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How can you turn an English department into a revenue center? How do you grade students if they are "customers" you must please? How do you keep industry from dictating a university's research agenda? What happens when the life of the mind meets the bottom line? Wry and insightful, Shakespeare, Einstein, and the Bottom Line takes us on a cross-country tour of the most powe How can you turn an English department into a revenue center? How do you grade students if they are "customers" you must please? How do you keep industry from dictating a university's research agenda? What happens when the life of the mind meets the bottom line? Wry and insightful, Shakespeare, Einstein, and the Bottom Line takes us on a cross-country tour of the most powerful trend in academic life today--the rise of business values and the belief that efficiency, immediate practical usefulness, and marketplace triumph are the best measures of a university's success. With a shrewd eye for the telling example, David Kirp relates stories of marketing incursions into places as diverse as New York University's philosophy department and the University of Virginia's business school, the high-minded University of Chicago and for-profit DeVry University. He describes how universities "brand" themselves for greater appeal in the competition for top students; how academic super-stars are wooed at outsized salaries to boost an institution's visibility and prestige; how taxpayer-supported academic research gets turned into profitable patents and ideas get sold to the highest bidder; and how the liberal arts shrink under the pressure to be self-supporting. Far from doctrinaire, Kirp believes there's a place for the market--but the market must be kept in its place. While skewering Philistinism, he admires the entrepreneurial energy that has invigorated academe's dreary precincts. And finally, he issues a challenge to those who decry the ascent of market values: given the plight of higher education, what is the alternative?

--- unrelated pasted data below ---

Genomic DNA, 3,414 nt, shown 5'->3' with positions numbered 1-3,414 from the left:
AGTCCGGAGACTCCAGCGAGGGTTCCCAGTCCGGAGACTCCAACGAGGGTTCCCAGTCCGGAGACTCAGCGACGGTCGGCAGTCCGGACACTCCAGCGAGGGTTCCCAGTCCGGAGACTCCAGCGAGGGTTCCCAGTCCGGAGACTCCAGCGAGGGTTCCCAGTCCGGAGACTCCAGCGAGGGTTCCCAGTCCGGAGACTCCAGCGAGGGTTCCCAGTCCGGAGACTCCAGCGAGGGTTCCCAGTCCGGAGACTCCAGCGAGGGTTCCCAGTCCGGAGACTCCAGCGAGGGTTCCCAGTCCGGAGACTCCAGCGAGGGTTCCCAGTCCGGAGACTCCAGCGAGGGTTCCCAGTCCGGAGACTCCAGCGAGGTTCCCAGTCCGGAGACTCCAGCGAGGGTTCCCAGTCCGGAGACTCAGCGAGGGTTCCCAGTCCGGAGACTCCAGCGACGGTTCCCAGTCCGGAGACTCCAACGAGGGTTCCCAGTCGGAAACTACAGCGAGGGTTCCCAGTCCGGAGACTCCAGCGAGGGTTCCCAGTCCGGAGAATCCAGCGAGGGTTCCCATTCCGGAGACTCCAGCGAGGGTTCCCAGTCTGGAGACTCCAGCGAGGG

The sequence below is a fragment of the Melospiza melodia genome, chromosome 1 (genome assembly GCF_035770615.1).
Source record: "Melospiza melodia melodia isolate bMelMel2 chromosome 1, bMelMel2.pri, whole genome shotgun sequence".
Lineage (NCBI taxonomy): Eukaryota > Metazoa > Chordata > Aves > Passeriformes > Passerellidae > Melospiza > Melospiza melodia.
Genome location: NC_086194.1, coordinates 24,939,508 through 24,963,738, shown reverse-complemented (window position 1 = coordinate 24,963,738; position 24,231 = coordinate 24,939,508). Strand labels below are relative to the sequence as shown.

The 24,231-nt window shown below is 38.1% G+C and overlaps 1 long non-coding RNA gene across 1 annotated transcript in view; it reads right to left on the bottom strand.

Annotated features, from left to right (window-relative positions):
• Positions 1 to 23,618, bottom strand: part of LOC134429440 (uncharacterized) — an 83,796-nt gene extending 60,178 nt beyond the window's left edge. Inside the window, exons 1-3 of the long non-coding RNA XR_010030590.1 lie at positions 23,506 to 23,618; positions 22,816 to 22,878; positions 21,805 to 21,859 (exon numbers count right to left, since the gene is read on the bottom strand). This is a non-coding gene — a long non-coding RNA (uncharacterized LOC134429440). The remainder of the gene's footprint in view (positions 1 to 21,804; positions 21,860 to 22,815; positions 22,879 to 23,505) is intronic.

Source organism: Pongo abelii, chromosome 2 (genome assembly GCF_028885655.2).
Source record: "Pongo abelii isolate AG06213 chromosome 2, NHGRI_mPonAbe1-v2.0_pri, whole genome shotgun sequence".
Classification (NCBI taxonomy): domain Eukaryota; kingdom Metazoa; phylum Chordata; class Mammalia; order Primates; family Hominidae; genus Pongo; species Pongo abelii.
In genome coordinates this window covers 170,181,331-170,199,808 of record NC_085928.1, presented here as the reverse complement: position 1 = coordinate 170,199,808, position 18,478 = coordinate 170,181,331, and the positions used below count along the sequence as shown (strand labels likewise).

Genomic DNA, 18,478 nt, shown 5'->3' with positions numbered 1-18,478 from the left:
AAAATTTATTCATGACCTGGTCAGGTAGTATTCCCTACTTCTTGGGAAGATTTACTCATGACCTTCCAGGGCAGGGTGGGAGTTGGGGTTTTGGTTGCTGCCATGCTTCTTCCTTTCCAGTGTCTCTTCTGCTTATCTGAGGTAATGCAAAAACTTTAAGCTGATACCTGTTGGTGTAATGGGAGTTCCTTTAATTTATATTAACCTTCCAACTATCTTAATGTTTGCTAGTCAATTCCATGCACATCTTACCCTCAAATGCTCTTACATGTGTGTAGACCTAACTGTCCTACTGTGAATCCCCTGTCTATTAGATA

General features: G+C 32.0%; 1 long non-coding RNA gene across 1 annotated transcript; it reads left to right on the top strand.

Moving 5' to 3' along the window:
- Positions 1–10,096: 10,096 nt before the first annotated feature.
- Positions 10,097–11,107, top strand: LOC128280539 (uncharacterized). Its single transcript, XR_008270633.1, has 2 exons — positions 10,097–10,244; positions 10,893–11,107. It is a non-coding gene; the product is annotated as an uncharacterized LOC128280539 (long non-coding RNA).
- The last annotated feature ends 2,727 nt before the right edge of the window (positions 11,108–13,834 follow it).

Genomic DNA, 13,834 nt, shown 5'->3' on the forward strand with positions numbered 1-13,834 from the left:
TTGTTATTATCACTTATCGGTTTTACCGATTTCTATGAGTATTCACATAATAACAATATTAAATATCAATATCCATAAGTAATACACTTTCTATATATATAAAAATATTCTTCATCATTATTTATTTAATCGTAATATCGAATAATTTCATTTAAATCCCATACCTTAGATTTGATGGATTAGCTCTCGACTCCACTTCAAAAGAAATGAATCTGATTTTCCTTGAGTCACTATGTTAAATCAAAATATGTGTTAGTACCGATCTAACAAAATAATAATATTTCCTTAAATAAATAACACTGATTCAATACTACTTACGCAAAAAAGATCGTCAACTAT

30 review for Shakespeare, Einstein, and the Bottom Line: The Marketing of Higher Education (Revised)